The bullies moved on to victims who were easier to intimidate, and Michaela continued to use her own backstory as a springboard. Her mother had sent her to a local charitable drama class - “it was free, which meant it was cheaper than childcare” - and once Michaela had graduated high school, she turned to both acting and writing. She won a bursary award that enabled her to attend London’s prestigious Guildhall School of Music and Drama, where she was the first black woman to enroll in a drama course for five years. She encountered frequent racism from both the faculty and the students, including one teacher who would refer to her as “the elephant in the room”, but she was able to channel these experiences into both her acting and writing, leading to her senior graduation project, the semi-autobiographical comedic play Chewing Gum Dreams in 2012. This was an enormous success, and the play moved from the Guildhall to a succession of bigger and more prestigious stages, culminating in a run at the National Theater in 2014. 

Michaela Coel: The True Superhero of Misfits
Michaela in character as Chewing Gum's lead character, Tracey

Lecturing the industry

British TV’s Channel 4 commissioned Coel to adapt her play for television, and in 2015 Chewing Gum - now dreamless - aired on the E4 channel to rapturous reviews, and she won a BAFTA - the UK’s most prestigious entertainment industry award - as that year’s Breakthrough Talent. A second series followed, and also an invitation to present the 2018 MacTaggart Lecture, a keynote address given by one of the year’s most prominent or noteworthy figures in the UK television industry at the Edinburgh International Television Festival. Not only was she the first black person to give this lecture in its 42 year history, but previous speakers had included figures such as Rupert Murdoch and Google CEO Eric Schimdt. A playwright with one moderately successful sitcom writing credit under her belt seemed like an obscure choice to many, but once again this merely placed Michaela in the role of the misfit that she valued so highly.  

Her speech sent shockwaves through the industry, as she described her experiences as a black woman contending with casual - and not so casual - racism on and off set, and then closed the lecture by describing her experiences of sexual harrassment and assault within the industry. The speech was as funny as it was shocking, but it ended with an impassioned  plea for transparency and support within what she described as a “faulty system”, and a plea for help in bringing other misfits like herself into the industry. Two years later, her next show, I May Destroy You aired, a co-production between HBO and the BBC, and once again the subject matter was semi-autobiographical, with Michalea playing a young writer who is drugged and raped while on a night out in London; the exact circumstances that she described happening to herself in the MacTaggart lecture. It became the best-reviewed show of 2020 on Metacritic, and garnered a raft of BAFTAs and Emmy awards, including an Outstanding Writing Emmy for Coel.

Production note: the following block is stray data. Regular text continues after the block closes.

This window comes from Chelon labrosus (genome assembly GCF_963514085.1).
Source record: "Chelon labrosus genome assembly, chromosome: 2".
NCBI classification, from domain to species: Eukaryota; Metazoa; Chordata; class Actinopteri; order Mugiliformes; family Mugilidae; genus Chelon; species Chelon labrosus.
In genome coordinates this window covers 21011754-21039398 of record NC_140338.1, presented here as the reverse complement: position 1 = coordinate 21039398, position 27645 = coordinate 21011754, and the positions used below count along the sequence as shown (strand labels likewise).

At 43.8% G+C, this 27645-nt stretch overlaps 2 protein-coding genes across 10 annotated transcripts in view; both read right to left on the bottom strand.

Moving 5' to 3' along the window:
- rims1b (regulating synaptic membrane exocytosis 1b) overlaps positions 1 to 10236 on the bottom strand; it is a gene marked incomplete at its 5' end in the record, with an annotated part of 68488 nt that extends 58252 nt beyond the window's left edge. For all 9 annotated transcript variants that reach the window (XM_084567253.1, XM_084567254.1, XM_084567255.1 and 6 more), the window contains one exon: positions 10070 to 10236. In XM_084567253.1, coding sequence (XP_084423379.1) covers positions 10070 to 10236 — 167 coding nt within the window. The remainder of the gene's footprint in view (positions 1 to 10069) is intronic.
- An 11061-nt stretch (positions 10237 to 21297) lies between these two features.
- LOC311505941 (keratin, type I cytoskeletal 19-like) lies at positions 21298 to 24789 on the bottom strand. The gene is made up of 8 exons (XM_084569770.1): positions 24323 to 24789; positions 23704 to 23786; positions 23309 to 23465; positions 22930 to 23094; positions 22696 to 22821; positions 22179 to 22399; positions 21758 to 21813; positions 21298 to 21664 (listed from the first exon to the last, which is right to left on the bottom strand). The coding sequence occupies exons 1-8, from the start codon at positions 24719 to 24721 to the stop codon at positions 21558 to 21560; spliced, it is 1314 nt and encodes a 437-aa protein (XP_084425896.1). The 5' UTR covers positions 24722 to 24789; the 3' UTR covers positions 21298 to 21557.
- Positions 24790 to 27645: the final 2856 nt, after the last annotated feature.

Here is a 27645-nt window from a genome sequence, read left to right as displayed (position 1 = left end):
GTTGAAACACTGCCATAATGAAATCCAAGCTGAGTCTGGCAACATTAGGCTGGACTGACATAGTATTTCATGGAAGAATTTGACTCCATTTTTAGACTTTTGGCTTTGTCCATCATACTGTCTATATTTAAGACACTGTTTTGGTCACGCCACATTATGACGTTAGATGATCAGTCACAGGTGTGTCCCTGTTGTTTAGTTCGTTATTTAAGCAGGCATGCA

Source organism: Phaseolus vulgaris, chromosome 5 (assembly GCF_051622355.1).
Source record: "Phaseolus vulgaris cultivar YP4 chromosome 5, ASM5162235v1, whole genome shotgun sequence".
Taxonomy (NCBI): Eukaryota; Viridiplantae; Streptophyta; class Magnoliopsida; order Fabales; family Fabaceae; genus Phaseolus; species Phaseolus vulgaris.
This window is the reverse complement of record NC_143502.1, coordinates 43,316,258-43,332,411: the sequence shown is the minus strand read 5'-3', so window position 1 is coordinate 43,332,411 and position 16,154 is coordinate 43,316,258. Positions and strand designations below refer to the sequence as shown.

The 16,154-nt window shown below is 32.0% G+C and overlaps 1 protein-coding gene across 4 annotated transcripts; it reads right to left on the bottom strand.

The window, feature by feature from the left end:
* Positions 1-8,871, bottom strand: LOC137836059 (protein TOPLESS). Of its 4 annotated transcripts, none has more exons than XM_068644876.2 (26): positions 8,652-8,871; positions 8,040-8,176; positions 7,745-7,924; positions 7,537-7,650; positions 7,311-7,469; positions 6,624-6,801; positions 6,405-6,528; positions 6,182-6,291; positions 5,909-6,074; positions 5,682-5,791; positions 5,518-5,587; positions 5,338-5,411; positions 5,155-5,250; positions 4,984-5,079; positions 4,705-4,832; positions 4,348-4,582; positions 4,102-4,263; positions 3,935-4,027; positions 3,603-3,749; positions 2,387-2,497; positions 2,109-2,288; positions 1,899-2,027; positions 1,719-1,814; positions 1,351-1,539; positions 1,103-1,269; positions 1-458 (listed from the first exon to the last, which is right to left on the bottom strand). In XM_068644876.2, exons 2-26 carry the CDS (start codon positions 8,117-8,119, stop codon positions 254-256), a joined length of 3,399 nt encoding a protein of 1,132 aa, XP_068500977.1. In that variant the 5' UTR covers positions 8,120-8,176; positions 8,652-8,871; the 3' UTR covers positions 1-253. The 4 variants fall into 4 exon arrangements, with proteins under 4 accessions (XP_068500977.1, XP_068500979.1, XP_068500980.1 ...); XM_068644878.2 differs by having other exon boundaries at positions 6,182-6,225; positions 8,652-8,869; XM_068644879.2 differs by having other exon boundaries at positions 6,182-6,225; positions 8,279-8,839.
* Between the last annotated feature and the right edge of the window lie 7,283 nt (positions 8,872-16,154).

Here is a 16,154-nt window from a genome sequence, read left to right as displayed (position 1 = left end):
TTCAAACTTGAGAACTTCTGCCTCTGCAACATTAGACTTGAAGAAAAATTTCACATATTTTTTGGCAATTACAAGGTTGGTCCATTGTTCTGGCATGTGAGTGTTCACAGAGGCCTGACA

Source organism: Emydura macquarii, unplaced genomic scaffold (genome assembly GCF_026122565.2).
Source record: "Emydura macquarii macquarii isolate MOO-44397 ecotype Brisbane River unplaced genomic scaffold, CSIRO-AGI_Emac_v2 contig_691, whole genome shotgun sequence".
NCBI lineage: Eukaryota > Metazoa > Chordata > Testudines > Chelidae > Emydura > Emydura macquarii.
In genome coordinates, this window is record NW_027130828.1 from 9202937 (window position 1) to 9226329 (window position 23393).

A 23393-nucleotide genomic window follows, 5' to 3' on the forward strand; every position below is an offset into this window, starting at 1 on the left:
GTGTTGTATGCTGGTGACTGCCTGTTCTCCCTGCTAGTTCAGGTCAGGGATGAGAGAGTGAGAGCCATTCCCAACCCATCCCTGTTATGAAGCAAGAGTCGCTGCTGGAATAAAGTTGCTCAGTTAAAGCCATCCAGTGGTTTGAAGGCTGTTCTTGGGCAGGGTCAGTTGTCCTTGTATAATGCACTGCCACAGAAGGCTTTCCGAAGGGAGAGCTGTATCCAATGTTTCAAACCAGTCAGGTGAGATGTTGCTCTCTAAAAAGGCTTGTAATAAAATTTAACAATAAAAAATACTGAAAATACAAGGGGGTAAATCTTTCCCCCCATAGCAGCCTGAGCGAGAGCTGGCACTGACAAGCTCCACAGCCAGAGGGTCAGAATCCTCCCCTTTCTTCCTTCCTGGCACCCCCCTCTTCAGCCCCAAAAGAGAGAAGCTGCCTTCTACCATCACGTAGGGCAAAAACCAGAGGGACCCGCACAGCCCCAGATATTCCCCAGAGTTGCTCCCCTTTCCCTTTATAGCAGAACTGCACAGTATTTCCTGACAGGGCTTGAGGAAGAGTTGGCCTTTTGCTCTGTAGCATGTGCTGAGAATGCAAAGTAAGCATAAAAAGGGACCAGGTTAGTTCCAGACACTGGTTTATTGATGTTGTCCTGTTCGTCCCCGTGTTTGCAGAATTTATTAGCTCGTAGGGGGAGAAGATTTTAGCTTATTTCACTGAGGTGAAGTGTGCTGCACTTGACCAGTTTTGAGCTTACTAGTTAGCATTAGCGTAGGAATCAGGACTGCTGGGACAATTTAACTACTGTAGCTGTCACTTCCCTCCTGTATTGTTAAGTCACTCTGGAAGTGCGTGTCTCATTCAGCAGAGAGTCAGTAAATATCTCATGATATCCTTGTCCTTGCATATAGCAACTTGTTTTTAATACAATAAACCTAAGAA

Michaela Coel: The True Superhero of Misfits
Michaela with Black Panther: Wakanda Forever co-star Winston Duke

The True Superhero of Wakandan Misfits

There is little question that such a remarkable and accomplished actress will make an excellent addition to the cast of Black Panther, and Coel’s role - as Aneka, the queer combat instructor of the Dora Milaje - seems to be the perfect fit, as Aneka is another misfit, forced to hide her sexuality from her peers. As she explained in an interview with Vogue: “Huge franchises are not necessarily my desires as a creator, but Ryan (Coogler) called me and explained the character to me, and I had a visceral reaction to her being a queer Black woman in the Marvel Universe. It meant a lot to me…. I thought, ‘I like that, I want to show that to Ghana.’” Coel retains close ties with the country that her parents emigrated from, and while there is a growing movement for LGBT+ rights within Ghana, as of 2022 there are still repressive laws and widespread prejudice against gay communities. Once again, Michaela is using her voice as a performer to help elevate misfits and highlight the problems they face, something which this True Superhero seems to do with every new project she takes on.

Read mORE

RELATED aRTICLES

Gadgets & Gifts

Put your spy skills to work with these fabulous choices from secret notepads & invisible inks to Hacker hoodies & high-tech handbags. We also have an exceptional range of rare spy books, including many signed first editions.

Shop Now

Your Spy SKILLS

We all have valuable spy skills - your mission is to discover yours. See if you have what it takes to be a secret agent, with our authentic spy skills evaluation* developed by a former Head of Training at British Intelligence. It's FREE so share & compare with friends now!

dISCOVER Your Spy SKILLS

* Find more information about the scientific methods behind the evaluation here.